little doubt exists in the mind of this Court that [plaintiffs] may indeed suffer some anguish and some economic hardship in the course of this litigation. Nevertheless, sympathy for plaintiffs has no place in the application of the Second Circuit's standard to the facts of this case. The sole issue confronting this Court . . . is whether the plaintiffs['] circumstances are such that a refusal to issue a preliminary injunction in [their] favor will wreak irreparable harm upon [them].

 Williams, 635 F. Supp. at 1247.

 Plaintiffs urge this Court to consider the irreparable injury to be that plaintiffs are being coerced into "voluntarily" resigning, not being "dismissed" from their jobs. How the analysis would change, however, is neither clarified by plaintiffs, nor apparent to this Court; the test is whether plaintiffs could be made whole by reinstatement and/or money damages, and both options could be available to plaintiffs should they prevail in this case. Furthermore, it is undisputed that the employee shareholders who held stock in Grumman directly and who were participants in the EIP, benefited from the merger which resulted in a premium over the Grumman trading price the day before the tender offer began. Thus, even if this Court were to consider plaintiffs' arguments that the irreparable injury was that employees are being coerced into 'voluntarily' resigning and that many face the very real possibility of termination, this Court would also take into consideration that many of these plaintiffs benefited financially from the tender offer. Thus, it can not be determined at this time either that plaintiffs would be irreparably harmed or to what extent they will have suffered a compensable injury as a result of the merger. Ultimately, however, plaintiffs have not established that the alleged harm cannot be remedied by money damages, therefore they have failed to meet the requirements of a preliminary injunction.

 Although a preliminary injunction is not appropriate under the facts presented to the Court at this juncture, plaintiffs have sufficiently stated claims for relief, and defendants' motions to dismiss must be denied. In particular, plaintiffs have made persuasive allegations that the conduct of the Trustee and corporate defendants may constitute serious violations of the Employee Retirement Income Security Act of 1974, ("ERISA"), 29 U.S.C. § 1001, et seq. As discussed below, however, many issues of material fact remain which also precludes summary judgment at this time.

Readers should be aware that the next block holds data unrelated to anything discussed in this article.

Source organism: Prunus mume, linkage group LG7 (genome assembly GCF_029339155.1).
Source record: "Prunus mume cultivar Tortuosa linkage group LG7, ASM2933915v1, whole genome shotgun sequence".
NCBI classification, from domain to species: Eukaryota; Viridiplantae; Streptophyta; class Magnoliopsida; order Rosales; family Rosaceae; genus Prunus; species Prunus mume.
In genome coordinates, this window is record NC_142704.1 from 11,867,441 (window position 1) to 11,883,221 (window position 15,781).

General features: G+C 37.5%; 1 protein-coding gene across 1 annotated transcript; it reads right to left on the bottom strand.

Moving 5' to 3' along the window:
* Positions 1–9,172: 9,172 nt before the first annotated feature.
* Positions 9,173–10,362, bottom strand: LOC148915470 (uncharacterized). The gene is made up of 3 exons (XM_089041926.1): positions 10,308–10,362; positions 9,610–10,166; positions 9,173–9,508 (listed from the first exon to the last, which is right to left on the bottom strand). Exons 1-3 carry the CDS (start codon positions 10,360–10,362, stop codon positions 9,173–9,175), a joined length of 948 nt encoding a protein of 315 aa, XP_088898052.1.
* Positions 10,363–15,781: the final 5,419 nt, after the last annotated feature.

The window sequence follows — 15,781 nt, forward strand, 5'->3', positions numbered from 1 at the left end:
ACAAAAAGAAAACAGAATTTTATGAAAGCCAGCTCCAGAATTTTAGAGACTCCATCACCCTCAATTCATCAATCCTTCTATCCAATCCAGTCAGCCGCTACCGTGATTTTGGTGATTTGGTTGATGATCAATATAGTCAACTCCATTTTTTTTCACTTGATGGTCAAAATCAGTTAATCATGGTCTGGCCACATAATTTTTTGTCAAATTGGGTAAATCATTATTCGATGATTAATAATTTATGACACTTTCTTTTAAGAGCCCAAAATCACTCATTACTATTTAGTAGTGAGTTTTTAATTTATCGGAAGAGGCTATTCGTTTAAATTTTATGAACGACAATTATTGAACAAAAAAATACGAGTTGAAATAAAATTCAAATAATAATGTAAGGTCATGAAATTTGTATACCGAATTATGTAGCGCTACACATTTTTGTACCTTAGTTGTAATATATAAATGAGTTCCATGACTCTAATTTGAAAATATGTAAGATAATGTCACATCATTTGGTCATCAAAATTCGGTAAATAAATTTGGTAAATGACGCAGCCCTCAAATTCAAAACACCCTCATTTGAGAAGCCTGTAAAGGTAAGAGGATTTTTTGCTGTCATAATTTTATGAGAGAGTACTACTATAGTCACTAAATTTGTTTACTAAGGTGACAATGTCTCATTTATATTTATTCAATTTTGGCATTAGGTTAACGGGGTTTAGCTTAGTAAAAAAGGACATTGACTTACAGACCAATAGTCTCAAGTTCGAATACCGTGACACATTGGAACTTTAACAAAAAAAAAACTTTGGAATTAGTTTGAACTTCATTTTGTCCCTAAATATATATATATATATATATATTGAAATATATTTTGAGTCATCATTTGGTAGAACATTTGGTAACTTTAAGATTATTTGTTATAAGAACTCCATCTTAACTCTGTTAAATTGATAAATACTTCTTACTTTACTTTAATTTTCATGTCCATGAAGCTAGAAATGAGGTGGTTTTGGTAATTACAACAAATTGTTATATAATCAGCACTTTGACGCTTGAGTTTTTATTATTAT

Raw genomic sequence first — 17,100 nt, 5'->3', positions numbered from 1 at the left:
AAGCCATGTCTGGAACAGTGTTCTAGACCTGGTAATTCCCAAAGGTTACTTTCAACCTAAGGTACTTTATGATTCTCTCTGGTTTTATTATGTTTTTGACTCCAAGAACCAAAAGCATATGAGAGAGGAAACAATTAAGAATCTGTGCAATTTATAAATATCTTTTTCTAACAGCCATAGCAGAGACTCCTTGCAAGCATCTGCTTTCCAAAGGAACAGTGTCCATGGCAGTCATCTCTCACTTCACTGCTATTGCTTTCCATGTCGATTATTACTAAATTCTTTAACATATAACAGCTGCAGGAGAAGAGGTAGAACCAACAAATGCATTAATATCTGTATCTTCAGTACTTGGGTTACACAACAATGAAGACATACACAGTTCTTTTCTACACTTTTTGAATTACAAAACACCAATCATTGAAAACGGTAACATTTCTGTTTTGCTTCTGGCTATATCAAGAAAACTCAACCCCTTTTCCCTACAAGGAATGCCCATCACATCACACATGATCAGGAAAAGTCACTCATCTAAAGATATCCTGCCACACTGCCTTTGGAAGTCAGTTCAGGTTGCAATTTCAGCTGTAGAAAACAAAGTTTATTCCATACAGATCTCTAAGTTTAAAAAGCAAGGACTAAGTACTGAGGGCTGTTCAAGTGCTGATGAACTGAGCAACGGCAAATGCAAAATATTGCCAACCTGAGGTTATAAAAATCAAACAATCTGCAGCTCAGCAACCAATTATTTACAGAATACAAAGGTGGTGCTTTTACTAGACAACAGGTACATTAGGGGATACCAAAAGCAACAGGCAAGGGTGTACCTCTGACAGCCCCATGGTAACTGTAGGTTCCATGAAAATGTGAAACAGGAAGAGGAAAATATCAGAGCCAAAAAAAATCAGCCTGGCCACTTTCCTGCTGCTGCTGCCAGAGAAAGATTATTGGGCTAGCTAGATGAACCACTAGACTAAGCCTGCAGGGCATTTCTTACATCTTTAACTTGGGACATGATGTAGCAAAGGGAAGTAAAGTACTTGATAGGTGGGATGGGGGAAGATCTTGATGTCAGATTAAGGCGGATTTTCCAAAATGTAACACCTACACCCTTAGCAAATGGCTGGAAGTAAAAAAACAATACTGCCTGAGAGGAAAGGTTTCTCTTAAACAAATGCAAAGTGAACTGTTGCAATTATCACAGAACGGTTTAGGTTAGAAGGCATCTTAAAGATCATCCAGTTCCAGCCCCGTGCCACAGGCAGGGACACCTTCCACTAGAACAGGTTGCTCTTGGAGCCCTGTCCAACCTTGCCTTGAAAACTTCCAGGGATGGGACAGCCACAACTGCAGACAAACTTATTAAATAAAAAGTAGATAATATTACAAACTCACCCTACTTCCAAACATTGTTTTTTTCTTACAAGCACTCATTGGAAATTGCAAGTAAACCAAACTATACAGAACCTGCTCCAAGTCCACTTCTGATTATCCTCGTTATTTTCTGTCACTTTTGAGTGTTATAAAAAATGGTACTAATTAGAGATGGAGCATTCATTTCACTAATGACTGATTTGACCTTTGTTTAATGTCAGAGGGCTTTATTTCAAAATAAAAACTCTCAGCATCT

Plaintiffs allege that the Trustee defendants violated their fiduciary duties under ERISA. Congress has mandated that an ERISA trustee administer the plan solely in the interest of the participants and beneficiaries and discharge their duties "with the care, skill, prudence and diligence" that a prudent person would use under the circumstances. 29 U.S.C. § 1104(a)(1)(B) (1985); see also, Morse v. Stanley, 732 F.2d 1139, 1144-45 (2d Cir. 1984). "This charge imposes an unwavering duty on an ERISA trustee to make decisions with single-minded devotion to a plan's participants and beneficiaries." Morse, 732 F.2d at 1145. In light of the allegations that the Trustee defendants received between $ 713,764.00 and $ 1,478,912.00 each for the tender of their shares of restricted stock in Grumman, they not only had substantial fiduciary duties to uphold, but also should have acted affirmatively to deflect the foreseeable criticism that they acted primarily in their self interest.

 This is not to say that the Trustees, who were also officers of the corporation, were per se disqualified from making objective investment decisions on behalf of the Plan. As would be applicable to a common law trustee, ERISA trustees have dual loyalties; an ERISA trustee must make an "independent investigation into the basis for an investment decision which presents a potential conflict of interests," an investigation which is both intensive and scrupulous. Donovan v. Bierwirth, 538 F. Supp. 463, 470 (E.D.N.Y. 1981), aff'd, 680 F.2d 263 (2d Cir. 1982). This duty must be discharged with the greatest of care. Donovan, 538 F. Supp. at 470.